Coupled with this great power competition, Meetarbhan points out, are challenges endemic to the region, such as political instability within the small island states of the region – “Mauritius is the only country in the region where there has not been a coup” – piracy, which may rear its head again and climate change, with six out the 10 most vulnerable states to climate change being within the Indian Ocean region. Since independence Mauritius has maintained neutrality and equidistance from the major powers in its foreign policy, emphasizing regional cooperation and integration; and has been a part of organizations such as the non-aligned movement. With this changing global landscape, Meetarbhan asks, “The question is whether we are changing course?”

The changing global order

These threats are emerging in a global order that is changing. “We are about to see a multipolar world,” says Meetarbhan, that will be significantly different from what we have seen previously. “For a long time, we had a bipolar world with the US and the USSR. After the collapse of the USSR, the world became unipolar with the US. Today, we cannot really talk about a bipolar world returning,” adds Meetarbhan, citing the relative weakness of Russia and the challenges within China. Instead of either one of these two states challenging the US in a bipolar order, what we are about to see is the emergence of a much more complicated global order: “It will instead be the US, the EU, China, some of the BRICS states and Russia.”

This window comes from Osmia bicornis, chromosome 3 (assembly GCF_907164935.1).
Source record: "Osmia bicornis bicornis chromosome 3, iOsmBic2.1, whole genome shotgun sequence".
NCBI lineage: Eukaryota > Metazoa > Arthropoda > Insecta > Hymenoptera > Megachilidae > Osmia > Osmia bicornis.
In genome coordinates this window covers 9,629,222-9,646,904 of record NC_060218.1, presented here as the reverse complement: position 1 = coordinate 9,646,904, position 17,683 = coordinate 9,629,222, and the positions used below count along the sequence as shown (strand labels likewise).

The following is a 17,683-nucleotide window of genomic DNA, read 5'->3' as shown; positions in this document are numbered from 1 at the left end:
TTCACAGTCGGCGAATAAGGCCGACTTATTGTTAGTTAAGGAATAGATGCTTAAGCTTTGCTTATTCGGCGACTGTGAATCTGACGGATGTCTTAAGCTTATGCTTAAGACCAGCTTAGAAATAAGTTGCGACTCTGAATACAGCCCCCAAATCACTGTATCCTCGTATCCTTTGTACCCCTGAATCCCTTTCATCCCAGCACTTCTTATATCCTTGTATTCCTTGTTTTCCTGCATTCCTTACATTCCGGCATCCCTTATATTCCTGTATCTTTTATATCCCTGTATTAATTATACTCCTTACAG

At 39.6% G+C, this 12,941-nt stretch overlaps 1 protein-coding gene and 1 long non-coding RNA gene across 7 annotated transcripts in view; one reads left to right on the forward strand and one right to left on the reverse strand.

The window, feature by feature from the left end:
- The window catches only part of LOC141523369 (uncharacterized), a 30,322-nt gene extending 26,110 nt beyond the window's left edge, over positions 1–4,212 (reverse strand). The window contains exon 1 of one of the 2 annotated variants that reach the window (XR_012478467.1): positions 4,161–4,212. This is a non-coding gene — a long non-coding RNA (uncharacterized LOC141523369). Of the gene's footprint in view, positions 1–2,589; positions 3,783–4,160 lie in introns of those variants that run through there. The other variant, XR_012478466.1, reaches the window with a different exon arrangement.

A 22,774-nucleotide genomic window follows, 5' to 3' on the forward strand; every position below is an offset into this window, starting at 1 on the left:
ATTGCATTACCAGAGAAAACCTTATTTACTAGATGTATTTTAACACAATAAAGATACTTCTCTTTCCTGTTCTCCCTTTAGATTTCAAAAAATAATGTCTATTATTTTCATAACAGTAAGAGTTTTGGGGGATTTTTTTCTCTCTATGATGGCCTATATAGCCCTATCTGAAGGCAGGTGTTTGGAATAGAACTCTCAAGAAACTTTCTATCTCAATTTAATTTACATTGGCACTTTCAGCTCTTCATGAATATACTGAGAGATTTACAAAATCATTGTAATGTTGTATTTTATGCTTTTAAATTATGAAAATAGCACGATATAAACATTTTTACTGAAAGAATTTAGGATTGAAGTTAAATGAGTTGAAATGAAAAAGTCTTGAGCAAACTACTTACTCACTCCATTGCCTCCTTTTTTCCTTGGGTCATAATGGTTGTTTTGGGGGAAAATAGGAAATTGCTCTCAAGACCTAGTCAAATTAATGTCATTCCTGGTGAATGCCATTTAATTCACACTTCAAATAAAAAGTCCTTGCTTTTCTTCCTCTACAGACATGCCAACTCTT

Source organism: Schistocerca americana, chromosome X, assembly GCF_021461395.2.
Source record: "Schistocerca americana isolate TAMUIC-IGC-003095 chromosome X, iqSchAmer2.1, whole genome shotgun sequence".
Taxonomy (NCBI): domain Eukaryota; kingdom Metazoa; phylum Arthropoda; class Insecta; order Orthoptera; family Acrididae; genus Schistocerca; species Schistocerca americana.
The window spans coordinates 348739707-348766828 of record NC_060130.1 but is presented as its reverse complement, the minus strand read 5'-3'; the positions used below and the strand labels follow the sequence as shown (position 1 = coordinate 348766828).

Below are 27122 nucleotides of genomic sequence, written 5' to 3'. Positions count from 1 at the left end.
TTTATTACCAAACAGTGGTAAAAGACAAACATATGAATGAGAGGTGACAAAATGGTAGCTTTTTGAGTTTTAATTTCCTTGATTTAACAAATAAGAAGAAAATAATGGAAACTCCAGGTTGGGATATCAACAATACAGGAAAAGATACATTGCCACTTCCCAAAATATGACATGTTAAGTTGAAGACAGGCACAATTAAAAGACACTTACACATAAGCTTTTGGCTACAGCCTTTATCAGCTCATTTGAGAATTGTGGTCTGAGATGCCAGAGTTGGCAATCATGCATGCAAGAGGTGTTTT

The second major change is the retreat of globalization: “For years everybody talked about globalization, now the question is whether we are retreating from that, particularly starting with the Trump years”. Thirdly, competition within this changing global order is driven by technological competition: “A lot of the tension between the US and China is not really about the military, but rather the technological might of China… I think the problem really is about technology where China is ahead in certain technologies”.

And finally, the changing global order, Meetarbhan argues, is about the declining importance of multilateralism and international institutions: whether it is about the problems within the World Trade Organization (WTO), the declining role of institutions such as the World Bank or the International Monetary Fund, or the efficacy of the UN itself, particularly when it comes to its inability to come up with a consensus on the ongoing conflict in Gaza. “What is also worrying is the emergence of restricted organizations such as the OECD, G7 or G20, which are elite organizations.”